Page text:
Last night was an unlikely stage to unveil the future of music. The 52nd Annual Grammys were on the last Sunday in January as they have been many times before … only this time they were up head to head against the NFL Pro Bowl being played for the first time in the week before the Super Bowl instead of the week after. Add to that the continued financial woes of the music industry and perception of recording studios as relics of a time past and you had the perfect recipe for a show that was at best mildly entertaining, and at worst completely irrelevant.
That's what I might have thought a few weeks ago. But then I started getting emails from the PR team at The Recording Academy (the group behind staging the Grammys) sharing some of the digital content they would be creating around the show. And the buzz around the office started circulating when people began to uncover the interactive fan site www.wereallfans.com. Then the show started last night and it was clear that this wasn't like other awards shows, or like the Grammys of the past. Here are a few of the most interesting changes that I noted in the show and leadup to it:
- Reinvent the format. There are few television spectacles that have as staid a format as the awards show. They are so similar, in fact, that when The Simpsons chose to parody the format in one episode, it was almost recognizable as a real show. This year the Grammys had a clear focus on the music instead of the wooden awards presentations where various celebrities read unfunny lines off a teleprompter. Most awards were given out during the pre-telecast. As a result, music fans got plenty of time during the show to enjoy the one thing actually worth watching … the performances.
- Give fans a say in programming. The once sacred job of programming the show was opened up this year as fans had the chance to vote for a particular song for Bon Jovi to sing. This was a great start for giving audiences the ability to influence the composition of the show and I bet it gave people that direct interaction with the show in a way that previous years didn't. In coming years, I would love to see this idea travel even further – to allow fans to even suggest dream pairings of musicians together.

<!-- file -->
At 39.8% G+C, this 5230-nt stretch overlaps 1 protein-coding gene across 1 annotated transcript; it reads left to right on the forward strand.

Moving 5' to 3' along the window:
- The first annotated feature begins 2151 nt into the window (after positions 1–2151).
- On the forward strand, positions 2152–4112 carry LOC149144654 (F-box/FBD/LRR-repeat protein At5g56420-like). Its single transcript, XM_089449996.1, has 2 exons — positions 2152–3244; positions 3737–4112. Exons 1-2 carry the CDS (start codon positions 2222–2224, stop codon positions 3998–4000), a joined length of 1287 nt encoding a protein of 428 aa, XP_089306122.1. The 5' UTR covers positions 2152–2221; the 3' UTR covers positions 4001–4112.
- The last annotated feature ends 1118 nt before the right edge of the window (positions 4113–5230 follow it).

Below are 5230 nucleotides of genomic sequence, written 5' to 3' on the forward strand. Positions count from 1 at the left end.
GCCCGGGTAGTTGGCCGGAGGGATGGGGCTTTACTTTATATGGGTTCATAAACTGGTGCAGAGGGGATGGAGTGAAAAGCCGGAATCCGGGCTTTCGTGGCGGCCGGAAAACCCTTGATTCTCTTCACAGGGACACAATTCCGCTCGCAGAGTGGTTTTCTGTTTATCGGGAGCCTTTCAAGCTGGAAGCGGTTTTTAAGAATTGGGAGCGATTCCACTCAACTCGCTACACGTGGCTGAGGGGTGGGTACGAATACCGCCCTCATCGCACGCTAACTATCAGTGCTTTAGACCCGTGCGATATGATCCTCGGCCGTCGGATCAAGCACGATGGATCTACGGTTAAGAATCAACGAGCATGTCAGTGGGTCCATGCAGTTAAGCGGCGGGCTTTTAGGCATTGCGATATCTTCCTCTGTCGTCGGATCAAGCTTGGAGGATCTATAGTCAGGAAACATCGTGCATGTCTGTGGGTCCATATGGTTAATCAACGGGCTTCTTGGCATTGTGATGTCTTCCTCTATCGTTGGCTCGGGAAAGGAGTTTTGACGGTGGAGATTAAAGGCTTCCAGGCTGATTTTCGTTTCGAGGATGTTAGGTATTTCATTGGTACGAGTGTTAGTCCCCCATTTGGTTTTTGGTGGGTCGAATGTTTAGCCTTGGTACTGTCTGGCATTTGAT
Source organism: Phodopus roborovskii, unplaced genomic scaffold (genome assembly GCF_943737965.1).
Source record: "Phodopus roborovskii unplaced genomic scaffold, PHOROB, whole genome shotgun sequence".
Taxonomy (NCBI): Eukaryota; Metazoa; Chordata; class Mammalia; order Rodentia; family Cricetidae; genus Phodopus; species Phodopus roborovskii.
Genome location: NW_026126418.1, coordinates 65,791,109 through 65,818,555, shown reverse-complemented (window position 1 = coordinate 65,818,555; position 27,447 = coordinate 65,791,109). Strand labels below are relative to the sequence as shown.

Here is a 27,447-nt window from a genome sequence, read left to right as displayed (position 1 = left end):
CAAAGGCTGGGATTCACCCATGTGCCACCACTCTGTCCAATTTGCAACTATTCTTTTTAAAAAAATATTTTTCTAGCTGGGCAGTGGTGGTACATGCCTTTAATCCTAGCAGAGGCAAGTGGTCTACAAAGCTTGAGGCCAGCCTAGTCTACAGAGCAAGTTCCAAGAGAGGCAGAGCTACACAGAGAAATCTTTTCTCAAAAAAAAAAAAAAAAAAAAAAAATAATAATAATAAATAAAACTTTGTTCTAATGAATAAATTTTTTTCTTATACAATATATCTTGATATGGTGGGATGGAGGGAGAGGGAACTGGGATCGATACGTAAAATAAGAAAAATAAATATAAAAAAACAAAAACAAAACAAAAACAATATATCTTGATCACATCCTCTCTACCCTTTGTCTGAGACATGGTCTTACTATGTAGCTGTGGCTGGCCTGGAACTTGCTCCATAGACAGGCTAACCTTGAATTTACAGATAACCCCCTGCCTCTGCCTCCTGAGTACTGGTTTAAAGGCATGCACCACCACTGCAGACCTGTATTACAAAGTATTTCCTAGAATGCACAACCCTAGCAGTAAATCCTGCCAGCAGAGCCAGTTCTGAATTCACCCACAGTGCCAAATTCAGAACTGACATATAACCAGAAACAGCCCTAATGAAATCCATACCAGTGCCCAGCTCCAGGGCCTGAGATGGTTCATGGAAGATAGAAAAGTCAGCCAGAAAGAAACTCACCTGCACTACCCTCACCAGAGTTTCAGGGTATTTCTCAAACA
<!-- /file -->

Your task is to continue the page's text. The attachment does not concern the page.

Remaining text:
- Never-before-seen duets. In a show like the Grammys, you have the chance to have musicians who would normally never collaborate perform together. While this may have always been true, this year those artistic mashups seemed to happen with more frequency than in any other year. The end result was that the live performances with unexpected duets like the opening act of Lady Gaga together with Elton John create a feeling that you are really seeing a once-in-a-lifetime performances.
- Live stream to add context. Throughout the pre-show and after the show you could tune in online to watch the show around the show – for 72 hours straight. This live stream offered professional context by letting you see all the other awards and experience the music – but also offered a dose of reality as at various moments you could hear the staff talk about random things such as who they peed next to in the bathroom and a photo session with the crazy hat lady. What all of this gave you was a behind-the-scenes look at how a show like this was put together and how the music that you enjoy watching or hearing comes together as well.
- Create a movement bigger than pageantry or celebrity. Beyond the points above, what I found the most powerful theme that ran through the Grammys was how they tried to promote the importance of music itself. They offered support for keeping music programs in public schools, and pleaded with consumers to actually pay for music they love instead of stealing it online. There was even a panel before show about social media and music. Argue if you want about the model for distributing music online – but with a show as high profile as the Grammys, arguing for the importance of music is exactly the message a show like this should deliver.
Ultimately, the show The Recording Academy put on last night might signify not only the future of music – but offer the long awaited hope that it may still have one.